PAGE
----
As the video points out, BCCs can take a wide range of forms. The guidance will help but diagnosis from a specialist is important.
Basal cell carcinoma (BCC) accounts for around 75% of all skin cancers and is treatable, with very high cure rates. Intervention at an early stage still matters, to reduce the level of treatment you may need.
The condition arises through DNA damage, caused by ultraviolet radiation, from the sun or tanning beds. Cells in the lower epidermis can grow uncontrollably, forming external and internal lesions.
Whilst BCCs rarely spread to other parts of the body, they can over time penetrate deeper layers of the skin, nearby tissue, or bone. Treatment can then be more complex and the likelihood of recurrence higher.
This is still likely to be successful, with a range of options available to treat basal cell carcinoma, based on careful assessment of each case.
BCCs can look quite different from one case to another, from appearing pigmented on darker skin, to significant variation on fair skin. An experienced consultant is likely to recognise the condition, although additional diagnostic equipment helps.
This can range from a hand held, image capturing microscope, called a dermoscope, to laser based confocal microscopy, to look beneath your skin. An advanced technique available at our London clinic.
Complete understanding matters and may include discussing your medical history, lifestyle factors, or family history. Basal cell carcinomas are not normally hereditary although this is possible, through unusual conditions such as Gorlin’s syndrome.
With your condition fully assessed, a treatment plan can be created to match the requirements and provide a sound outcome.
The nature, depth and size of the carcinomas influence treatment decisions. In minor cases, topical chemotherapy (a cream) can be valuable, or cryosurgery (freezing).
An option for moderate lesions is photodynamic therapy, a combination of a special light and light sensitive medication. In a number of cases, surgery will be an effective route for a cure and to remain cancer free long term.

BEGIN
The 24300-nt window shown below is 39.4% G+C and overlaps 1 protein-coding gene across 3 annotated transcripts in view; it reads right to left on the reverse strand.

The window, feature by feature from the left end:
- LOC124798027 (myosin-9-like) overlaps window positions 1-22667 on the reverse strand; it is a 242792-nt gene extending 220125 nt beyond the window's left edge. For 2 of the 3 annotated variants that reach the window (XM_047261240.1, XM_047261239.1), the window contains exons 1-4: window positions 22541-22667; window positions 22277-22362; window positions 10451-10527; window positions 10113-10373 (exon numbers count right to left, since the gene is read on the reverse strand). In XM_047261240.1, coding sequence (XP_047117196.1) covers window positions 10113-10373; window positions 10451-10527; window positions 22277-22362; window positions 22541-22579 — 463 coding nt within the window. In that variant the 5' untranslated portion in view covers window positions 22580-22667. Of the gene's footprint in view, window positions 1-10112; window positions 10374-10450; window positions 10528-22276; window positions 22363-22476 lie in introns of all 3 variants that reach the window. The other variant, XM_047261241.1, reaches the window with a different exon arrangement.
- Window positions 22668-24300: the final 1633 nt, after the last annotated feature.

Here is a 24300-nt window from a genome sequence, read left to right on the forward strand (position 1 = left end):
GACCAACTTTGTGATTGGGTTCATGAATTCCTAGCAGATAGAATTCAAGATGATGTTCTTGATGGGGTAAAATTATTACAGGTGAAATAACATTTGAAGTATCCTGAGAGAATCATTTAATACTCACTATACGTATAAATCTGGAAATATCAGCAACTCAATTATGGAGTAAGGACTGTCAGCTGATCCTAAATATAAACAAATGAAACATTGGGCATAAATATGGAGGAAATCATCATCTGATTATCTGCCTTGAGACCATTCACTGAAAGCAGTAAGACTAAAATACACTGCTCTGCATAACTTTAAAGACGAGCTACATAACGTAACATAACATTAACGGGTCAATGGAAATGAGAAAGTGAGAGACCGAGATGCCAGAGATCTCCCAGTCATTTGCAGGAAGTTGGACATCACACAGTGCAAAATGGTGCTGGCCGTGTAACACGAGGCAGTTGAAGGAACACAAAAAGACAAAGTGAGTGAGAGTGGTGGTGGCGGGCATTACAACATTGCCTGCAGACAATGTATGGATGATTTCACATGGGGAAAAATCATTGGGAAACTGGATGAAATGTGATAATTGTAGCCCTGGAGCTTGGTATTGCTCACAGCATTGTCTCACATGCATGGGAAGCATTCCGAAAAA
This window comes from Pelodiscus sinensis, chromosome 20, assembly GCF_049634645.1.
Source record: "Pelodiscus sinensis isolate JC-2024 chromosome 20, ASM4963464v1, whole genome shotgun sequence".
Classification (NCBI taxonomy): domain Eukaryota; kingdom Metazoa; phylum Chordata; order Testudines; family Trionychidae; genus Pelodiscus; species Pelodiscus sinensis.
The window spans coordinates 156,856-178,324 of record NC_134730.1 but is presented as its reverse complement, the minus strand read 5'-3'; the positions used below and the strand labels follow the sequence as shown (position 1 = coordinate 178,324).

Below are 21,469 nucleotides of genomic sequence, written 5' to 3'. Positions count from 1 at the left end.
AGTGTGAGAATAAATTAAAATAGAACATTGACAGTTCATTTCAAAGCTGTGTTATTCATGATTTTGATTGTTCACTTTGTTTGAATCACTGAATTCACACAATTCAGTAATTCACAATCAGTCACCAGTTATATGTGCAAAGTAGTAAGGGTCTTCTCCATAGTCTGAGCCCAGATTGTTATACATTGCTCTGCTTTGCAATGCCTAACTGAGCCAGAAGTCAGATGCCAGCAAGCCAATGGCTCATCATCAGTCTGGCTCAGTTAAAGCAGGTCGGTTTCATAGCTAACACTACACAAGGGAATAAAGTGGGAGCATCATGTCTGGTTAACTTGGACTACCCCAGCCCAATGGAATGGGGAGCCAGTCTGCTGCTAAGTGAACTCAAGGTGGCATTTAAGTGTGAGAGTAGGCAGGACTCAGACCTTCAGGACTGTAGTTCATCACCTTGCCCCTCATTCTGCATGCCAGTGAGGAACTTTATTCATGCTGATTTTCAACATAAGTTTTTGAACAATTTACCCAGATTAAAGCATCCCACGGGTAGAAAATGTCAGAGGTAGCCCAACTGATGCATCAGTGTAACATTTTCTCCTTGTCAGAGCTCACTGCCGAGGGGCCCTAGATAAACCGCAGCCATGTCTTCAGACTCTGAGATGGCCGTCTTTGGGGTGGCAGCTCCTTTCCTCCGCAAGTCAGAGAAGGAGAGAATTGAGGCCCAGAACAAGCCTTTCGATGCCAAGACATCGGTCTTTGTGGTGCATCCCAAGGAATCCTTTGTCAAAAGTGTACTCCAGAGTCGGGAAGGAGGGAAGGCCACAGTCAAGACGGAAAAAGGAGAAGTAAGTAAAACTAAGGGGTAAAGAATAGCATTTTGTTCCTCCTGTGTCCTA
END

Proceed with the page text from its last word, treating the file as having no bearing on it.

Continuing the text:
Simple surgical excision under local anaesthetic can be sufficient, or types of laser surgery. Experienced Mohs surgeons are also available in house, Mohs surgery is a technique which minimises defects for a better cosmetic result.
Our first task is to cure your skin cancer, yet we appreciate the importance of a good aesthetic outcome. In rare case where advanced plastic surgery will help after treatment, this is again provided by our team.
Skin Care Network Support
In almost all cases, basal cell carcinomas are not life threatening. They are nevertheless inconvenient, unwanted, in certain cases disfiguring and as research confirms, are likely to worsen over time.
We do not believe there is such a thing as minor skin cancer treatment, so our team provide personal support to all patients. Your views and how you feel about the condition are integral to care, before, during and after treatment.
Our clinic offers modern facilities, which achieve maximum effect with minimal intervention. You are welcome to get in touch with our friendly staff.
You may find the options below useful:
- Save time with an intuitive search on: Skin Cancer Diagnosis & Treatment.
- Up to date news, research and insights: Our Dedicated Skin Cancer Blog.
For any advice, or to arrange a dermatology appointment, call 020 8441 1043, or send an email via the Make An Appointment button below.